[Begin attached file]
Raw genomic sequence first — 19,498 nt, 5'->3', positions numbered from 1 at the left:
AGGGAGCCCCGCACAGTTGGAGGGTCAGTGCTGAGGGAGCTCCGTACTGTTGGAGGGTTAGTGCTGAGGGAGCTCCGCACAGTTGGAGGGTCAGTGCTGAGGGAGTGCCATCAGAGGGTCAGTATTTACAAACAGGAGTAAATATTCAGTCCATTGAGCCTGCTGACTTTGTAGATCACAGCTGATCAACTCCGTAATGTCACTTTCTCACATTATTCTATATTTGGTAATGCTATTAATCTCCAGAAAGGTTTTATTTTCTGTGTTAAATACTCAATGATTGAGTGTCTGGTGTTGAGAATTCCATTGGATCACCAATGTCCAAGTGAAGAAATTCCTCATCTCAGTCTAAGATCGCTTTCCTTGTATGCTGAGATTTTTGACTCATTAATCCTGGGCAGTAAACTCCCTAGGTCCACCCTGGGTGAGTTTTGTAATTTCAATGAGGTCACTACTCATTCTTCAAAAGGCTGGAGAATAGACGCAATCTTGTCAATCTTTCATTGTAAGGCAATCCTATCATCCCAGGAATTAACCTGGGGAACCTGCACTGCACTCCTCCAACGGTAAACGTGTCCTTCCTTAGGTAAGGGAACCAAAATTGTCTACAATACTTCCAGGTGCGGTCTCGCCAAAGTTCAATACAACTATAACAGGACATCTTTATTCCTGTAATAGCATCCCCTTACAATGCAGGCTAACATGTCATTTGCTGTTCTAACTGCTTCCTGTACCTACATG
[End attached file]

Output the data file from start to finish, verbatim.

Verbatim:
Raw genomic sequence first — 19,498 nt, 5'->3', positions numbered from 1 at the left:
AGGGAGCCCCGCACAGTTGGAGGGTCAGTGCTGAGGGAGCTCCGTACTGTTGGAGGGTTAGTGCTGAGGGAGCTCCGCACAGTTGGAGGGTCAGTGCTGAGGGAGTGCCATCAGAGGGTCAGTATTTACAAACAGGAGTAAATATTCAGTCCATTGAGCCTGCTGACTTTGTAGATCACAGCTGATCAACTCCGTAATGTCACTTTCTCACATTATTCTATATTTGGTAATGCTATTAATCTCCAGAAAGGTTTTATTTTCTGTGTTAAATACTCAATGATTGAGTGTCTGGTGTTGAGAATTCCATTGGATCACCAATGTCCAAGTGAAGAAATTCCTCATCTCAGTCTAAGATCGCTTTCCTTGTATGCTGAGATTTTTGACTCATTAATCCTGGGCAGTAAACTCCCTAGGTCCACCCTGGGTGAGTTTTGTAATTTCAATGAGGTCACTACTCATTCTTCAAAAGGCTGGAGAATAGACGCAATCTTGTCAATCTTTCATTGTAAGGCAATCCTATCATCCCAGGAATTAACCTGGGGAACCTGCACTGCACTCCTCCAACGGTAAACGTGTCCTTCCTTAGGTAAGGGAACCAAAATTGTCTACAATACTTCCAGGTGCGGTCTCGCCAAAGTTCAATACAACTATAACAGGACATCTTTATTCCTGTAATAGCATCCCCTTACAATGCAGGCTAACATGTCATTTGCTGTTCTAACTGCTTCCTGTACCTACATG